Online tool helps cancer survivors know what to look for years after treatment
The increase of five-year survival rates of childhood cancers to 80 percent signifies a need for research and awareness of late effects of cancer and its treatment. Late effects, such as heart failure or secondary cancers, can occur years after a person finishes treatment and affect more than two-thirds of childhood cancer survivors.
The National Children’s Cancer Society offers an interactive survey, the Late Effects Assessment Tool, for pediatric cancer survivors of any age to assess their risk of various late effects.
The survey takes a few minutes to complete and provides a comprehensive list of possible late effects, although risks vary according to cancer, treatment and individual patient characteristics. Survivors are encouraged to print out the completed report and discuss the possible late effects with their medical team to determine the best strategy for follow-up and screening for specific late effects. The report also includes a directory of clinics that adhere to the Pediatric Oncology Group Resource guidelines for childhood cancer survivors.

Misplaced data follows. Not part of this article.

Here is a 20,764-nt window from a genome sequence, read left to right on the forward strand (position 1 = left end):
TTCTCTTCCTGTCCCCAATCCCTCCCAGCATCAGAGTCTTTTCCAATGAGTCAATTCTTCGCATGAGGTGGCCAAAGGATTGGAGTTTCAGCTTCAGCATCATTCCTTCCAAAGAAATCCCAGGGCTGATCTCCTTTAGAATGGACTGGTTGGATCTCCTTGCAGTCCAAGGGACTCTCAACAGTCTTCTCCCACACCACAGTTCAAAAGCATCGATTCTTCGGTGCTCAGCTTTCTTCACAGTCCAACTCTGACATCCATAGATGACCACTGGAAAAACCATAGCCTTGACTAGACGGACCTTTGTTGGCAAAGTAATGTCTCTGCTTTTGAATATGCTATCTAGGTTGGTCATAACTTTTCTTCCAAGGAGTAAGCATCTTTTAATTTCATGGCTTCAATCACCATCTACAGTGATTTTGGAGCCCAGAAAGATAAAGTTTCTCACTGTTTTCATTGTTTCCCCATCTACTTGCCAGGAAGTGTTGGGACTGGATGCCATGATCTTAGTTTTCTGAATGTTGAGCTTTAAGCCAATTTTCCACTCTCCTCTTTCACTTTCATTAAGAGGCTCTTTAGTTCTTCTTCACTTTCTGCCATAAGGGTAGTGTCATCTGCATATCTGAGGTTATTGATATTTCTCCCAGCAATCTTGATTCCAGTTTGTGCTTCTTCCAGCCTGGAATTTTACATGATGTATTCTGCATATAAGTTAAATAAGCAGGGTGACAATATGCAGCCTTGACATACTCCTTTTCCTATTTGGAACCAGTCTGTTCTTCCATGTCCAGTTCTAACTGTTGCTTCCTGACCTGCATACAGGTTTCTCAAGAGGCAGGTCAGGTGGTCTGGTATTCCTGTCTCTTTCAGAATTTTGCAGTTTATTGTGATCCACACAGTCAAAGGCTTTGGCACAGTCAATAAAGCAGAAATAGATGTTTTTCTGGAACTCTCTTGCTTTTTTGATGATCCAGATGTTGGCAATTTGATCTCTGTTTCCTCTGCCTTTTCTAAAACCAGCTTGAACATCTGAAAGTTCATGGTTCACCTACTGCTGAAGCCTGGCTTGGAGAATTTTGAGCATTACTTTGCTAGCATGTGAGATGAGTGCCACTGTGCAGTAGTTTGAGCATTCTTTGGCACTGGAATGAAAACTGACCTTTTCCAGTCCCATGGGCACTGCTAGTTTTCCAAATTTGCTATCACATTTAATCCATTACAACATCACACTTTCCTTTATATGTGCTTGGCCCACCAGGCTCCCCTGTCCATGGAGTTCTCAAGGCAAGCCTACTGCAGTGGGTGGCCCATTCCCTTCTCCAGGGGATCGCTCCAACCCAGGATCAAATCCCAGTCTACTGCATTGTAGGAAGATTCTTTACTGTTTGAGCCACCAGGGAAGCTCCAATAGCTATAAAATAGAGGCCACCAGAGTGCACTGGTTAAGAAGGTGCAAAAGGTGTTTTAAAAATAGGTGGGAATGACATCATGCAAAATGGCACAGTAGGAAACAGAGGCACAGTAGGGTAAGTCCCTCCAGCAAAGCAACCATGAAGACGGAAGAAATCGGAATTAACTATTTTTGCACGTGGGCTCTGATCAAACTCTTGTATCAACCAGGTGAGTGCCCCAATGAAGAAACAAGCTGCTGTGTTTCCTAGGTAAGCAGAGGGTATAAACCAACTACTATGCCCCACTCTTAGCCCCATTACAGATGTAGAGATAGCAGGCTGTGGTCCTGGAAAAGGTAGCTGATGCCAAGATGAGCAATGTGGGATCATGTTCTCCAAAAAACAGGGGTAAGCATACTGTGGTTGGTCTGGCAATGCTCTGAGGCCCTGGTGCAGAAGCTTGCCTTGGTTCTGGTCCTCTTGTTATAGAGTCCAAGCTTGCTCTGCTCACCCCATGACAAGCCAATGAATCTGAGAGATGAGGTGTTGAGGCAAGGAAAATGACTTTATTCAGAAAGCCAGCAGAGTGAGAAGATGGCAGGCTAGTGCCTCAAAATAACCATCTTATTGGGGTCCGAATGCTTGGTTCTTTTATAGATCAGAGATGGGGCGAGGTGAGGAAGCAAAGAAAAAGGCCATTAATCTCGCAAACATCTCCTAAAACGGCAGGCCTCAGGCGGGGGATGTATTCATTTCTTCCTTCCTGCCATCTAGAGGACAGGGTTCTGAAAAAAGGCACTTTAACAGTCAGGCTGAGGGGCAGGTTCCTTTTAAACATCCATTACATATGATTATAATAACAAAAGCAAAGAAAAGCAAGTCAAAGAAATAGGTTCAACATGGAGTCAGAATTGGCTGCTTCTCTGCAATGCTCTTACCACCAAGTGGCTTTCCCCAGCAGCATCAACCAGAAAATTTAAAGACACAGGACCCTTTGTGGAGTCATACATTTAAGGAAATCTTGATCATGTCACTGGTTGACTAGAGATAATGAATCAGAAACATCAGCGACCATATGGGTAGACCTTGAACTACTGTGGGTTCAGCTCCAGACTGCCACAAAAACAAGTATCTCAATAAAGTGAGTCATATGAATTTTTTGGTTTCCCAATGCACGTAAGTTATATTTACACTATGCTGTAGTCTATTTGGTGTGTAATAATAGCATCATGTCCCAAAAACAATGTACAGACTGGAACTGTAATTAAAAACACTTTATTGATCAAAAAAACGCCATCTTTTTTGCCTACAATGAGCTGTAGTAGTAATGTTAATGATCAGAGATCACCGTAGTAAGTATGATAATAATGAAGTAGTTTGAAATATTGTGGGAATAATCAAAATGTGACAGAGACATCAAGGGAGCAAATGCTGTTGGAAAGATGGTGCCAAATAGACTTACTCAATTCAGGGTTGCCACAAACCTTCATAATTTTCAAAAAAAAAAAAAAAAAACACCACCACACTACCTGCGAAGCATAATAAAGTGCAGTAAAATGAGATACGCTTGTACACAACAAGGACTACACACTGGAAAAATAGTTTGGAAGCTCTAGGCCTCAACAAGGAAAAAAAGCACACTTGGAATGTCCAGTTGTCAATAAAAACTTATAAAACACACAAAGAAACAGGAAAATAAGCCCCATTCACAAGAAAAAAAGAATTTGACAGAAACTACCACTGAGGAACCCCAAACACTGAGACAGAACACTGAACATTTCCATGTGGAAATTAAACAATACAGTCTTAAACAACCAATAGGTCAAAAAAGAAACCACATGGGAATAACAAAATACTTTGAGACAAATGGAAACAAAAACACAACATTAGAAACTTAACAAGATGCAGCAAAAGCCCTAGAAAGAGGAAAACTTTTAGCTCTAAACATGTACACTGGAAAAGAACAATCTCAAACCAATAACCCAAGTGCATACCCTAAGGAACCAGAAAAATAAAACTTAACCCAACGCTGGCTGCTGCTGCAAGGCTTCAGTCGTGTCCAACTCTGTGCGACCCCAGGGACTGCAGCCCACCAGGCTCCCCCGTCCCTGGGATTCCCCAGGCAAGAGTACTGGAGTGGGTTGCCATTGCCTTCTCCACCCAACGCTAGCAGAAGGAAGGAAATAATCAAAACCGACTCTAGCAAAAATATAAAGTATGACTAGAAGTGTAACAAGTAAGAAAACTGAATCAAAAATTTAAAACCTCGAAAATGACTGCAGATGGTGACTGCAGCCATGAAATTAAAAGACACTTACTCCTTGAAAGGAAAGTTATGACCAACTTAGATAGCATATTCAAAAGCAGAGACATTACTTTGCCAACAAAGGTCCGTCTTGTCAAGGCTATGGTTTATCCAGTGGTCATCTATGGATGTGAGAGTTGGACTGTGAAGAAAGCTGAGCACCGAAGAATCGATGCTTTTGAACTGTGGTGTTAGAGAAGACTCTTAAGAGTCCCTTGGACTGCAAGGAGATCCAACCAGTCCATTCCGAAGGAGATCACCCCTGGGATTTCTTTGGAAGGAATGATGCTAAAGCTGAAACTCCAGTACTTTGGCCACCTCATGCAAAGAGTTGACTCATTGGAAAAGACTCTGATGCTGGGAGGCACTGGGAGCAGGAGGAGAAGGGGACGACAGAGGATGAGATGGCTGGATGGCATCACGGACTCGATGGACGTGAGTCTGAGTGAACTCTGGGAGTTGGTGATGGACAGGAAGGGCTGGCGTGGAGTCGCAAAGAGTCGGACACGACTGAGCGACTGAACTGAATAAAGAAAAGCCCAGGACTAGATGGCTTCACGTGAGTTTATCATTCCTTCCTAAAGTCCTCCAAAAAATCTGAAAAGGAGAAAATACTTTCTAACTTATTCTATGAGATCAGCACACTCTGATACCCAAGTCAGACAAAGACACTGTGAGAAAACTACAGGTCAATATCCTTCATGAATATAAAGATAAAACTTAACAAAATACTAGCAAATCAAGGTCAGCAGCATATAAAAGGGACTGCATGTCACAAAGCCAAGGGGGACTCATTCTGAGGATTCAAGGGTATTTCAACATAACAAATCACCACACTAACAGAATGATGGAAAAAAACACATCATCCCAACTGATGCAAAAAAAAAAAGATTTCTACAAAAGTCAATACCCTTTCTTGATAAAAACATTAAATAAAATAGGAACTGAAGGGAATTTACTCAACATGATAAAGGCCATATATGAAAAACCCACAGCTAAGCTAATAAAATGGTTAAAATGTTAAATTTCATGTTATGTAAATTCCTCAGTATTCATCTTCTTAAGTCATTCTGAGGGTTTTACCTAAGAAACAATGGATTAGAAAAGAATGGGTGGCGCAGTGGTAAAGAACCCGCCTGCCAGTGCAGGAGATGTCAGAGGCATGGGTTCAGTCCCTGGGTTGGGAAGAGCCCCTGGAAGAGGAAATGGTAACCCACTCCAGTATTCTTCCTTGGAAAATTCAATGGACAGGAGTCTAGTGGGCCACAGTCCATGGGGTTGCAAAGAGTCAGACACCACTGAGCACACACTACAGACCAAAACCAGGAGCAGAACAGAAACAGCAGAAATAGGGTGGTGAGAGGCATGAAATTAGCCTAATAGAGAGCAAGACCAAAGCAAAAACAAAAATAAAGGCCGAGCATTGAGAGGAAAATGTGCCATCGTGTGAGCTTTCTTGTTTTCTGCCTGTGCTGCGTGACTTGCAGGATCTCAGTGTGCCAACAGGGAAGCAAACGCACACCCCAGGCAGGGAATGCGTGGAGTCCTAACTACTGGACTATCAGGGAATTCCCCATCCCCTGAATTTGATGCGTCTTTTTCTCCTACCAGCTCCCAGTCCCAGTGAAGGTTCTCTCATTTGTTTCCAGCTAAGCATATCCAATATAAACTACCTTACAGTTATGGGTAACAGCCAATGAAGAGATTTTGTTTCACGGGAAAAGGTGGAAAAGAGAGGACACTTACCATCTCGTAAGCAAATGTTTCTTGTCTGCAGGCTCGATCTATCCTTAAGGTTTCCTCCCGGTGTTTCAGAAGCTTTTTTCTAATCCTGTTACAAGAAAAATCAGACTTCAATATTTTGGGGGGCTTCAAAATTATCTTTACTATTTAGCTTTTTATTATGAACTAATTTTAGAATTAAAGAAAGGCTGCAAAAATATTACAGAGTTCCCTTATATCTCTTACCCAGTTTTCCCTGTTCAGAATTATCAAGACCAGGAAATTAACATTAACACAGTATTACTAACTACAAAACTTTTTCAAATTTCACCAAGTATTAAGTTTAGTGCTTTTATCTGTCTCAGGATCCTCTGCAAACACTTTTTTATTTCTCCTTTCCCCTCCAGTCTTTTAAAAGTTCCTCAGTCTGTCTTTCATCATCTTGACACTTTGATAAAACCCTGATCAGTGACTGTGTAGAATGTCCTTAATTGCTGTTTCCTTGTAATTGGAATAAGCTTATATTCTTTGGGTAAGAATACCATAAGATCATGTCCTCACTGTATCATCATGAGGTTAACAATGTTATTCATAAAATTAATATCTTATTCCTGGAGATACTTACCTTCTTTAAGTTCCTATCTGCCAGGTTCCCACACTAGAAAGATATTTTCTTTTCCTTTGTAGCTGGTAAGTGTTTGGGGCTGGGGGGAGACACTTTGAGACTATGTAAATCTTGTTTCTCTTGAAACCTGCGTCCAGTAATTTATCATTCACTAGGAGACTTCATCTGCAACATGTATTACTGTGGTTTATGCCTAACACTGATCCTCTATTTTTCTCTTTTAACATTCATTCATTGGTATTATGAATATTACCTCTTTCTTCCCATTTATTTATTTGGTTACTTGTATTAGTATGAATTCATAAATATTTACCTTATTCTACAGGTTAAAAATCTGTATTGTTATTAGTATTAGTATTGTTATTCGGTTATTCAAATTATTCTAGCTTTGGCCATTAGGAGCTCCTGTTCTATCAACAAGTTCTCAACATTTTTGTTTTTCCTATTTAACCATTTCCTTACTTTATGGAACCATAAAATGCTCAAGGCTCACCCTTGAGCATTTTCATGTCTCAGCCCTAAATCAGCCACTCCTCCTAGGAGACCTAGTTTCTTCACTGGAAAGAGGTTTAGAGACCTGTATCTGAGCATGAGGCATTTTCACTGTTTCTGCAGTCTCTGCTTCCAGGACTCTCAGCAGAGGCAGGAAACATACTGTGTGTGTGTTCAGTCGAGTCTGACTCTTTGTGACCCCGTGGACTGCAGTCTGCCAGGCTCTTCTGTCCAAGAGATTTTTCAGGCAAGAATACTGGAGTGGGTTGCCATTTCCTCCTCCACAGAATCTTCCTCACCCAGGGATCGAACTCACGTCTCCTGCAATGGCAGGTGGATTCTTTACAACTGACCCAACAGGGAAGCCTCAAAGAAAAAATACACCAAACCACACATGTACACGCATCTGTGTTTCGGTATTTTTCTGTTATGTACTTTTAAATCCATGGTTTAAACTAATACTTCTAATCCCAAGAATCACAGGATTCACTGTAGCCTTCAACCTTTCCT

The tool, which the NCCS developed with Robert Hayashi, MD, the director of hematology/oncology at the St. Louis Children’s Hospital, requires registration, but all information is private, and users can opt-in to save their information with the site for later use. Information is updated twice a year to include the latest research and approved treatments for various cancers.